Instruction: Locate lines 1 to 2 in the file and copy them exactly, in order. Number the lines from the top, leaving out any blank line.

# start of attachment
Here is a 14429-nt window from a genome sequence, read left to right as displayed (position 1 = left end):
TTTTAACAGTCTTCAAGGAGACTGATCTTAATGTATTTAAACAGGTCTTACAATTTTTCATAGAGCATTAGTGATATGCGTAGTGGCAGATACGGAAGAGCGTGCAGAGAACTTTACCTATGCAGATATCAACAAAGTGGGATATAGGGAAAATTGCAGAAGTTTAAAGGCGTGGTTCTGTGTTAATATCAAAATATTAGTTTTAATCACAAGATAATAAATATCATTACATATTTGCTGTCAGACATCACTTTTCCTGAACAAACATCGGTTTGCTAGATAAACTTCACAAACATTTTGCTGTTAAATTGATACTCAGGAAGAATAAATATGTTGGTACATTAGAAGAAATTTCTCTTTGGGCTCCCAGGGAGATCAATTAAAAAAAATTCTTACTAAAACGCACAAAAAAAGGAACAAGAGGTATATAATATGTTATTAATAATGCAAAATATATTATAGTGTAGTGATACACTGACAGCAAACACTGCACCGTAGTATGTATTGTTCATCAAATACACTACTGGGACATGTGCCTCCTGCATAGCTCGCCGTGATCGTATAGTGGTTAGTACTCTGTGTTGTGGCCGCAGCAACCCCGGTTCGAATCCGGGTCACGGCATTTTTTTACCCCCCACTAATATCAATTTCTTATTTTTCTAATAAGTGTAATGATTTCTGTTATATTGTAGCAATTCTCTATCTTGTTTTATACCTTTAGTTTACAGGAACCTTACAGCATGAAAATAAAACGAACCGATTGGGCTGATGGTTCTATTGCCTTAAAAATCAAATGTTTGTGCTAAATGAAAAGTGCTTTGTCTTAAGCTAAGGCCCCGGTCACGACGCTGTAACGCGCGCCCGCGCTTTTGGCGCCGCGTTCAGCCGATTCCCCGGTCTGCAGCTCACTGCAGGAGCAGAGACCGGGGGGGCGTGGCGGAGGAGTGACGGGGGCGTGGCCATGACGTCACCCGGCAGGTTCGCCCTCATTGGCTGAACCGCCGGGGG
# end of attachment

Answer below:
Here is a 14429-nt window from a genome sequence, read left to right as displayed (position 1 = left end):
TTTTAACAGTCTTCAAGGAGACTGATCTTAATGTATTTAAACAGGTCTTACAATTTTTCATAGAGCATTAGTGATATGCGTAGTGGCAGATACGGAAGAGCGTGCAGAGAACTTTACCTATGCAGATATCAACAAAGTGGGATATAGGGAAAATTGCAGAAGTTTAAAGGCGTGGTTCTGTGTTAATATCAAAATATTAGTTTTAATCACAAGATAATAAATATCATTACATATTTGCTGTCAGACATCACTTTTCCTGAACAAACATCGGTTTGCTAGATAAACTTCACAAACATTTTGCTGTTAAATTGATACTCAGGAAGAATAAATATGTTGGTACATTAGAAGAAATTTCTCTTTGGGCTCCCAGGGAGATCAATTAAAAAAAATTCTTACTAAAACGCACAAAAAAAGGAACAAGAGGTATATAATATGTTATTAATAATGCAAAATATATTATAGTGTAGTGATACACTGACAGCAAACACTGCACCGTAGTATGTATTGTTCATCAAATACACTACTGGGACATGTGCCTCCTGCATAGCTCGCCGTGATCGTATAGTGGTTAGTACTCTGTGTTGTGGCCGCAGCAACCCCGGTTCGAATCCGGGTCACGGCATTTTTTTACCCCCCACTAATATCAATTTCTTATTTTTCTAATAAGTGTAATGATTTCTGTTATATTGTAGCAATTCTCTATCTTGTTTTATACCTTTAGTTTACAGGAACCTTACAGCATGAAAATAAAACGAACCGATTGGGCTGATGGTTCTATTGCCTTAAAAATCAAATGTTTGTGCTAAATGAAAAGTGCTTTGTCTTAAGCTAAGGCCCCGGTCACGACGCTGTAACGCGCGCCCGCGCTTTTGGCGCCGCGTTCAGCCGATTCCCCGGTCTGCAGCTCACTGCAGGAGCAGAGACCGGGGGGGCGTGGCGGAGGAGTGACGGGGGCGTGGCCATGACGTCACCCGGCAGGTTCGCCCTCATTGGCTGAACCGCCGGGGG